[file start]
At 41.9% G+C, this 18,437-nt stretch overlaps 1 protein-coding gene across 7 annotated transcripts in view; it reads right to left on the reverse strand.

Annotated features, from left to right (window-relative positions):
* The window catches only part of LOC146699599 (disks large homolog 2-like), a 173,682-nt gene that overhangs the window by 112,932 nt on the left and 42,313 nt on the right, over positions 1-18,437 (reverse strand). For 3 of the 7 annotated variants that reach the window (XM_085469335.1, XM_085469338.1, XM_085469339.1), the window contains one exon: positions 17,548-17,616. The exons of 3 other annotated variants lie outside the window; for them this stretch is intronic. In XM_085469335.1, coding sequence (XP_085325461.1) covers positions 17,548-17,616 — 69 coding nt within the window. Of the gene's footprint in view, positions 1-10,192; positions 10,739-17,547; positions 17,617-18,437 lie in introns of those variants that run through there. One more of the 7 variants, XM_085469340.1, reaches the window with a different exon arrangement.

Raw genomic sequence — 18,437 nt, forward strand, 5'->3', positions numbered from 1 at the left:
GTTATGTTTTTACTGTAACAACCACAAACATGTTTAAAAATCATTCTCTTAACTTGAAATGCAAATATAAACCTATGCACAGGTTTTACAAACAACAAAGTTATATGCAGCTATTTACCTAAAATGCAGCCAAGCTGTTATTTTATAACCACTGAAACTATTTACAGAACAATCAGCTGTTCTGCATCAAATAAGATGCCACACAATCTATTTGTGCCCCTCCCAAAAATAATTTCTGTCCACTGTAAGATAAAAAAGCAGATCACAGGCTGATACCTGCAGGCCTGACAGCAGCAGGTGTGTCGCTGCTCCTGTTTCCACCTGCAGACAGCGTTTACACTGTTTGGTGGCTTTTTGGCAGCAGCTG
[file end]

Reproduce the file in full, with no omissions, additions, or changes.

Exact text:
At 41.9% G+C, this 18,437-nt stretch overlaps 1 protein-coding gene across 7 annotated transcripts in view; it reads right to left on the reverse strand.

Annotated features, from left to right (window-relative positions):
* The window catches only part of LOC146699599 (disks large homolog 2-like), a 173,682-nt gene that overhangs the window by 112,932 nt on the left and 42,313 nt on the right, over positions 1-18,437 (reverse strand). For 3 of the 7 annotated variants that reach the window (XM_085469335.1, XM_085469338.1, XM_085469339.1), the window contains one exon: positions 17,548-17,616. The exons of 3 other annotated variants lie outside the window; for them this stretch is intronic. In XM_085469335.1, coding sequence (XP_085325461.1) covers positions 17,548-17,616 — 69 coding nt within the window. Of the gene's footprint in view, positions 1-10,192; positions 10,739-17,547; positions 17,617-18,437 lie in introns of those variants that run through there. One more of the 7 variants, XM_085469340.1, reaches the window with a different exon arrangement.

Raw genomic sequence — 18,437 nt, forward strand, 5'->3', positions numbered from 1 at the left:
GTTATGTTTTTACTGTAACAACCACAAACATGTTTAAAAATCATTCTCTTAACTTGAAATGCAAATATAAACCTATGCACAGGTTTTACAAACAACAAAGTTATATGCAGCTATTTACCTAAAATGCAGCCAAGCTGTTATTTTATAACCACTGAAACTATTTACAGAACAATCAGCTGTTCTGCATCAAATAAGATGCCACACAATCTATTTGTGCCCCTCCCAAAAATAATTTCTGTCCACTGTAAGATAAAAAAGCAGATCACAGGCTGATACCTGCAGGCCTGACAGCAGCAGGTGTGTCGCTGCTCCTGTTTCCACCTGCAGACAGCGTTTACACTGTTTGGTGGCTTTTTGGCAGCAGCTG